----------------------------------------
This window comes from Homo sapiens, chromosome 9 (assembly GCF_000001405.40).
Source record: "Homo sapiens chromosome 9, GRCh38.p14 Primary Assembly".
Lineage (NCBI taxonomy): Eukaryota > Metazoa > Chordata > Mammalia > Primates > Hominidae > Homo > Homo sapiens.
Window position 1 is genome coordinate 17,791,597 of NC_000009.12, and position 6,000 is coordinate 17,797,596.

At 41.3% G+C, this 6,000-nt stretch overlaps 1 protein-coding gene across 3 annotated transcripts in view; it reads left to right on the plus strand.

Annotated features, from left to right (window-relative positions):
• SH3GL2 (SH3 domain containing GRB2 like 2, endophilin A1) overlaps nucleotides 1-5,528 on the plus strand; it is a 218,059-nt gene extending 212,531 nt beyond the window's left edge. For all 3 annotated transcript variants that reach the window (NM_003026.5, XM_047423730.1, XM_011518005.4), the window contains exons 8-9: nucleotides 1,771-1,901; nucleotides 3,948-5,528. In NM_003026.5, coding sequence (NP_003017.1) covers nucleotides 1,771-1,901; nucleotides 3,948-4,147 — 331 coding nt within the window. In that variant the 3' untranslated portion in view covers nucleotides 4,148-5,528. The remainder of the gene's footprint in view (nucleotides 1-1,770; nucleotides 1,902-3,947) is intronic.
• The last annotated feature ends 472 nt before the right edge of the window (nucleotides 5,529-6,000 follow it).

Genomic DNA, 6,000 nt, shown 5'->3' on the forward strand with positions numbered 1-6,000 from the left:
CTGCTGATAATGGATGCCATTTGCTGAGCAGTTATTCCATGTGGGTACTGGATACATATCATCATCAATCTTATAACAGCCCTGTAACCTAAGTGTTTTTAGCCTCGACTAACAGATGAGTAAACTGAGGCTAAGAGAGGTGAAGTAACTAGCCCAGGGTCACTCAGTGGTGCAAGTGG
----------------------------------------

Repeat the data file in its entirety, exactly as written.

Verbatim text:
This window comes from Homo sapiens, chromosome 9 (assembly GCF_000001405.40).
Source record: "Homo sapiens chromosome 9, GRCh38.p14 Primary Assembly".
Lineage (NCBI taxonomy): Eukaryota > Metazoa > Chordata > Mammalia > Primates > Hominidae > Homo > Homo sapiens.
Window position 1 is genome coordinate 17,791,597 of NC_000009.12, and position 6,000 is coordinate 17,797,596.

At 41.3% G+C, this 6,000-nt stretch overlaps 1 protein-coding gene across 3 annotated transcripts in view; it reads left to right on the plus strand.

Annotated features, from left to right (window-relative positions):
• SH3GL2 (SH3 domain containing GRB2 like 2, endophilin A1) overlaps nucleotides 1-5,528 on the plus strand; it is a 218,059-nt gene extending 212,531 nt beyond the window's left edge. For all 3 annotated transcript variants that reach the window (NM_003026.5, XM_047423730.1, XM_011518005.4), the window contains exons 8-9: nucleotides 1,771-1,901; nucleotides 3,948-5,528. In NM_003026.5, coding sequence (NP_003017.1) covers nucleotides 1,771-1,901; nucleotides 3,948-4,147 — 331 coding nt within the window. In that variant the 3' untranslated portion in view covers nucleotides 4,148-5,528. The remainder of the gene's footprint in view (nucleotides 1-1,770; nucleotides 1,902-3,947) is intronic.
• The last annotated feature ends 472 nt before the right edge of the window (nucleotides 5,529-6,000 follow it).

Genomic DNA, 6,000 nt, shown 5'->3' on the forward strand with positions numbered 1-6,000 from the left:
CTGCTGATAATGGATGCCATTTGCTGAGCAGTTATTCCATGTGGGTACTGGATACATATCATCATCAATCTTATAACAGCCCTGTAACCTAAGTGTTTTTAGCCTCGACTAACAGATGAGTAAACTGAGGCTAAGAGAGGTGAAGTAACTAGCCCAGGGTCACTCAGTGGTGCAAGTGG